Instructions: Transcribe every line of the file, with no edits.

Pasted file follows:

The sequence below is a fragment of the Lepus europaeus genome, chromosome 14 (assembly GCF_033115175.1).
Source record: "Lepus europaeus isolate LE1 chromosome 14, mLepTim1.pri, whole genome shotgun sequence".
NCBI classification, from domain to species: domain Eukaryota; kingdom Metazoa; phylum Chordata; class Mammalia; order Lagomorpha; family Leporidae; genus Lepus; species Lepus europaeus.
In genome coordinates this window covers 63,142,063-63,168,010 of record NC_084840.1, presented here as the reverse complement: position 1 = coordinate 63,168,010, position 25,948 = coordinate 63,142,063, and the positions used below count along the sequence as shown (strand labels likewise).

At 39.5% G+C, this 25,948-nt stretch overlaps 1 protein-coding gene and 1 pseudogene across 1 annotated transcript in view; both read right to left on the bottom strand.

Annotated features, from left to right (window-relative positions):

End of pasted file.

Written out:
The sequence below is a fragment of the Lepus europaeus genome, chromosome 14 (assembly GCF_033115175.1).
Source record: "Lepus europaeus isolate LE1 chromosome 14, mLepTim1.pri, whole genome shotgun sequence".
NCBI classification, from domain to species: domain Eukaryota; kingdom Metazoa; phylum Chordata; class Mammalia; order Lagomorpha; family Leporidae; genus Lepus; species Lepus europaeus.
In genome coordinates this window covers 63,142,063-63,168,010 of record NC_084840.1, presented here as the reverse complement: position 1 = coordinate 63,168,010, position 25,948 = coordinate 63,142,063, and the positions used below count along the sequence as shown (strand labels likewise).

At 39.5% G+C, this 25,948-nt stretch overlaps 1 protein-coding gene and 1 pseudogene across 1 annotated transcript in view; both read right to left on the bottom strand.

Annotated features, from left to right (window-relative positions):